Condescending: having or showing a feeling of patronizing superiority
Most managers would be shocked if they found out they were seen as condescending. If confronted by a brave employee, they would probably deny it (“that’s not what I meant”, or “you’re being too sensitive”).
However, even decent managers sometimes say things to their employees, with good intentions, that may come across as condescending. Given how hesitant most employees are about giving feedback, they may never know how they’ve made the employee feel.
Below are 8 things that run the risk as coming across as condescending. I say “run the risk”, because there are always exceptions, and context is everything. Also, it’s often not what is said, it’s how it’s said – the tone of the message.
A simple phase like “How are you doing today”
can come across as condescending if truly someone feels that they are superior to the other person.
Then there’s my favorite, when you try to disagree with a boss, and they respond by talking LOUDER and slooower to you, in order to help you understand.
Whatever the case, just beware of the following phrases … and please excuse my condescending remarks after each phrase. (-:
1. “I’m not a detail person, but Leslie here is, so she’ll take care of that stuff”.
I really doubt that Leslie loves slogging through those mundane details any more than you do, but she has to – it’s her job, and not yours, so she does it. And because she takes pride in her work, she does it well, just like you do. So don’t call her out in front of others as a “detail” person, as if it’s in her DNA, and pat yourself on the back for being a big-shot “big picture” person.
A similar condensing bit of “praise” is something like “Hey, let me introduce you to Leslie – she’s the one who really runs things around here, not me (har har har)”.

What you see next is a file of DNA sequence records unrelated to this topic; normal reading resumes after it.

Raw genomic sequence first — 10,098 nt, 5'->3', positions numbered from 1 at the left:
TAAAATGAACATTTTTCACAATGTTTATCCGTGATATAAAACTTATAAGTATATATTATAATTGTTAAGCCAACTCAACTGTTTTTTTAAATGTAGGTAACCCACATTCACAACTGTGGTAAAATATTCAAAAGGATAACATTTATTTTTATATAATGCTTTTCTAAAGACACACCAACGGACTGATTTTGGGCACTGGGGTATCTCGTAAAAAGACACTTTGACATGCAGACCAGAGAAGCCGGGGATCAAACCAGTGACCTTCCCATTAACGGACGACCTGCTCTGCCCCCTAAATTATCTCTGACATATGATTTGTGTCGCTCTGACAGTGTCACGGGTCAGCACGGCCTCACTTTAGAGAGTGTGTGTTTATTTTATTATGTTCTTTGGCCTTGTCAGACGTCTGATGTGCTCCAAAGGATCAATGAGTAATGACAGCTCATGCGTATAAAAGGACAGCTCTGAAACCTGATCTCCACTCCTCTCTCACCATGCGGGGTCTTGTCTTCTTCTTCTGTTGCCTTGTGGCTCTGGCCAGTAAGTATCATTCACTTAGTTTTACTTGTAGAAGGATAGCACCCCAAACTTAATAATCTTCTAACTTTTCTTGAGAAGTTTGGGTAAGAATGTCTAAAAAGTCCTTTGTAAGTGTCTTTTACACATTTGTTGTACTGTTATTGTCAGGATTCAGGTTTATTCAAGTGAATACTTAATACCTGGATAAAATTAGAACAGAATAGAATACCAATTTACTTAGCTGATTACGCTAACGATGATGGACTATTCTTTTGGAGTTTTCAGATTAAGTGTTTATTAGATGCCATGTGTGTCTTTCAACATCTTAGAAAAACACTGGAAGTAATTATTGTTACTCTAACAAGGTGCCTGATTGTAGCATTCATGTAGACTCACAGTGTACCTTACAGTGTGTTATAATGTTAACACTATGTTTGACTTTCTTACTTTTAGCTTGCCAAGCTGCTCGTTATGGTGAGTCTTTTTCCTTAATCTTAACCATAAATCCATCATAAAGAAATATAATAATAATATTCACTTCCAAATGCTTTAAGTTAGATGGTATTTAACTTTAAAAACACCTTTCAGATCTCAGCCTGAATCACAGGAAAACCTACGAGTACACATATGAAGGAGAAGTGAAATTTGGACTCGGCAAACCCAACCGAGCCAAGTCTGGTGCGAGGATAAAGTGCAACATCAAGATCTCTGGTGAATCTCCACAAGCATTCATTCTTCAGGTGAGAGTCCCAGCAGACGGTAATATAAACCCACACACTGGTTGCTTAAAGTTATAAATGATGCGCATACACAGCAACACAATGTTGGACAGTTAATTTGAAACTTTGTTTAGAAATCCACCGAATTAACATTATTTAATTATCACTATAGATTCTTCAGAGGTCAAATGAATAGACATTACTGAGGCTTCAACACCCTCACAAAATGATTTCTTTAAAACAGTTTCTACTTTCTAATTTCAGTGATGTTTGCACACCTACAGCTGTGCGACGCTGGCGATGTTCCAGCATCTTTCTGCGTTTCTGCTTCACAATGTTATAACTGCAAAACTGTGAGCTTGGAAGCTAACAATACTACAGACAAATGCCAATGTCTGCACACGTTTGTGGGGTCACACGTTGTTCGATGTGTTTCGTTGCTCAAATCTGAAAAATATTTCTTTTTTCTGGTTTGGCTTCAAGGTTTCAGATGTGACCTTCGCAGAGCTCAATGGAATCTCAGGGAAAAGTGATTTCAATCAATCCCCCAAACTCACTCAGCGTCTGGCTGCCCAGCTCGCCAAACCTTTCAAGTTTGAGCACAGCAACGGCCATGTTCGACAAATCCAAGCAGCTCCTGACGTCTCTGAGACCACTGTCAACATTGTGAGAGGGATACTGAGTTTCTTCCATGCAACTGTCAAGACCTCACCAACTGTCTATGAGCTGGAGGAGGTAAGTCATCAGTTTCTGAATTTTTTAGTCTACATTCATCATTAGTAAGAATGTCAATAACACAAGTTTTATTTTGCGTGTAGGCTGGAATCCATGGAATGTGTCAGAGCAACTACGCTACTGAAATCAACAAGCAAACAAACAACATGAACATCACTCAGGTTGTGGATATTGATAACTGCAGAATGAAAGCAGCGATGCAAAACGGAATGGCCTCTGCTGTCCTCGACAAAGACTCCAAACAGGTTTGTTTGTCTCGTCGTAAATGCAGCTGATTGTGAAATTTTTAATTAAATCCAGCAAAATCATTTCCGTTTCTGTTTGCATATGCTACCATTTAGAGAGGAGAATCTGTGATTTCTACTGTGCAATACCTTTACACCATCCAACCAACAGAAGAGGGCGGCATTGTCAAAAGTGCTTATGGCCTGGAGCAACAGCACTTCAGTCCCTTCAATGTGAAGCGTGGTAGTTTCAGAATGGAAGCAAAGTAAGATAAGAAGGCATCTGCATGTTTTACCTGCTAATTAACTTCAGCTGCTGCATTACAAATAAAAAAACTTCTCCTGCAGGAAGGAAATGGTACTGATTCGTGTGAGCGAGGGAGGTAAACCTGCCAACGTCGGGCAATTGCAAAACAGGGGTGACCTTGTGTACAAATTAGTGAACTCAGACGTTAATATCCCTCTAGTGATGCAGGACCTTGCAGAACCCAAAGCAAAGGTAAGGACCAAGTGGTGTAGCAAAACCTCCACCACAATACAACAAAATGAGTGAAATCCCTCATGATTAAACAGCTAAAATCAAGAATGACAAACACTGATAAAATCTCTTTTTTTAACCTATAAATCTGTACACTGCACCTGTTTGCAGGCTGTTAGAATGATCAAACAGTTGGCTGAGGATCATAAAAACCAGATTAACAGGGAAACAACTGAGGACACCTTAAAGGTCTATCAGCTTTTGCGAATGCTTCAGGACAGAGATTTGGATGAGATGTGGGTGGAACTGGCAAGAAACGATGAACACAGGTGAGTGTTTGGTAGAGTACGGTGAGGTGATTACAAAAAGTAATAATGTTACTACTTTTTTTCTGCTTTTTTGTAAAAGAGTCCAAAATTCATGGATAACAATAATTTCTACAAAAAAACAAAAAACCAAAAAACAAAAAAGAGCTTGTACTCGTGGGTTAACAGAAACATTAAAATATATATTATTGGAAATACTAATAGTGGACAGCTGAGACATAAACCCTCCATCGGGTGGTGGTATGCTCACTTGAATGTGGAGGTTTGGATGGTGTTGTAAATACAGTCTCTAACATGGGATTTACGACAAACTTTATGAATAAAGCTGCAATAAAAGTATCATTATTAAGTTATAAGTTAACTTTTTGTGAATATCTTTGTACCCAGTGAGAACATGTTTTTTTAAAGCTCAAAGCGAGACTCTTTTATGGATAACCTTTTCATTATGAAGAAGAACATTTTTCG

No, she really doesn’t – you do. Leslie is simply doing her job, stuff she’s supposed to do.
2. “Don’t worry about it”, or “It’s no big deal”.
It may not be a big deal to you, but it must be a big deal to your employee, or they would not have brought it up. You need to take the time to listen, and find out why the employee is concerned, and then take the opportunity to coach the employee to help them find a solution.
3. “Oh, you sound just like my son/daughter/wife/ex-wife/husband/grandmother or any other family member.”
In other words, you’re just as clueless as one of my family members are. This is just another way of dismissing the employee’s concern or idea.
4. “Well, that sounds good in theory, but in the real world….”
So what world are you saying your employee is from? Gee, maybe you might want to take some time to hear the employee’s “theory” out, and check your real-world assumptions at the door for a moment.
5. “I don’t have time to deal with this – figure it out, that’s your job”.
While this may be true, again, you’re missing a great opportunity to coach. And oh yeah, that’s your
job – to coach and develop your employees.
6. “I know you’re feeling ______ right now, but you really shouldn’t because…”
Never assume you know what an employee is feeling or tell them how they should be feeling. Ask them how they feel, and acknowledge it by responding with empathy.
7. “You don’t seem to understand…”, or, “I don’t think you’re listening to me…”
Well, maybe they do, or they are, and just don’t agree with you. Try finding out why, you might learn something.
8. “Well, you’re the first one to complain about this – no one else seems to have a problem with it”.
That’s because no one else had the cojones to speak up. And if you ask the others if they “have a problem with it”, you’ll hear exactly what you want to hear, not the truth.